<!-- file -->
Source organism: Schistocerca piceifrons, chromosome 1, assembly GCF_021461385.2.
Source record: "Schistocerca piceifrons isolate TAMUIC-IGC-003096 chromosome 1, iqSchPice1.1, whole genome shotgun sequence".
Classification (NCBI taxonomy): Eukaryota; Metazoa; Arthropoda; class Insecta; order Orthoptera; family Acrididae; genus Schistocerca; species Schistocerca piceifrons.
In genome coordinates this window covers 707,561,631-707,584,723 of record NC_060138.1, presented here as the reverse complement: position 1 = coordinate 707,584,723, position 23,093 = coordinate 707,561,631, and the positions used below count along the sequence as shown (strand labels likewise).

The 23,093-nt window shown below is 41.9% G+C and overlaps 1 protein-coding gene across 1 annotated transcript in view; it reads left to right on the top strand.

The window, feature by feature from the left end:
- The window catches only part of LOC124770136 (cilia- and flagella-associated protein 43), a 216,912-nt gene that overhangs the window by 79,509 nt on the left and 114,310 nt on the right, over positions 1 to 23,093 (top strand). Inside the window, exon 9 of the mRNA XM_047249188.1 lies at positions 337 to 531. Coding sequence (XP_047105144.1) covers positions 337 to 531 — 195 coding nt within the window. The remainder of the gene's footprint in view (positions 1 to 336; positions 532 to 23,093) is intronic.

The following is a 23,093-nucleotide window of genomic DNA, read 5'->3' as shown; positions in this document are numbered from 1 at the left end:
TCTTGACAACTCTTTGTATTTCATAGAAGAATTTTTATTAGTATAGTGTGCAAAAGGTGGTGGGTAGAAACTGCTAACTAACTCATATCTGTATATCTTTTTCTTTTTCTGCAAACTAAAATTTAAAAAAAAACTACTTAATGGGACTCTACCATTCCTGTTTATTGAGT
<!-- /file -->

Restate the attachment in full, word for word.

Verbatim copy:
Source organism: Schistocerca piceifrons, chromosome 1, assembly GCF_021461385.2.
Source record: "Schistocerca piceifrons isolate TAMUIC-IGC-003096 chromosome 1, iqSchPice1.1, whole genome shotgun sequence".
Classification (NCBI taxonomy): Eukaryota; Metazoa; Arthropoda; class Insecta; order Orthoptera; family Acrididae; genus Schistocerca; species Schistocerca piceifrons.
In genome coordinates this window covers 707,561,631-707,584,723 of record NC_060138.1, presented here as the reverse complement: position 1 = coordinate 707,584,723, position 23,093 = coordinate 707,561,631, and the positions used below count along the sequence as shown (strand labels likewise).

The 23,093-nt window shown below is 41.9% G+C and overlaps 1 protein-coding gene across 1 annotated transcript in view; it reads left to right on the top strand.

The window, feature by feature from the left end:
- The window catches only part of LOC124770136 (cilia- and flagella-associated protein 43), a 216,912-nt gene that overhangs the window by 79,509 nt on the left and 114,310 nt on the right, over positions 1 to 23,093 (top strand). Inside the window, exon 9 of the mRNA XM_047249188.1 lies at positions 337 to 531. Coding sequence (XP_047105144.1) covers positions 337 to 531 — 195 coding nt within the window. The remainder of the gene's footprint in view (positions 1 to 336; positions 532 to 23,093) is intronic.

The following is a 23,093-nucleotide window of genomic DNA, read 5'->3' as shown; positions in this document are numbered from 1 at the left end:
TCTTGACAACTCTTTGTATTTCATAGAAGAATTTTTATTAGTATAGTGTGCAAAAGGTGGTGGGTAGAAACTGCTAACTAACTCATATCTGTATATCTTTTTCTTTTTCTGCAAACTAAAATTTAAAAAAAAACTACTTAATGGGACTCTACCATTCCTGTTTATTGAGT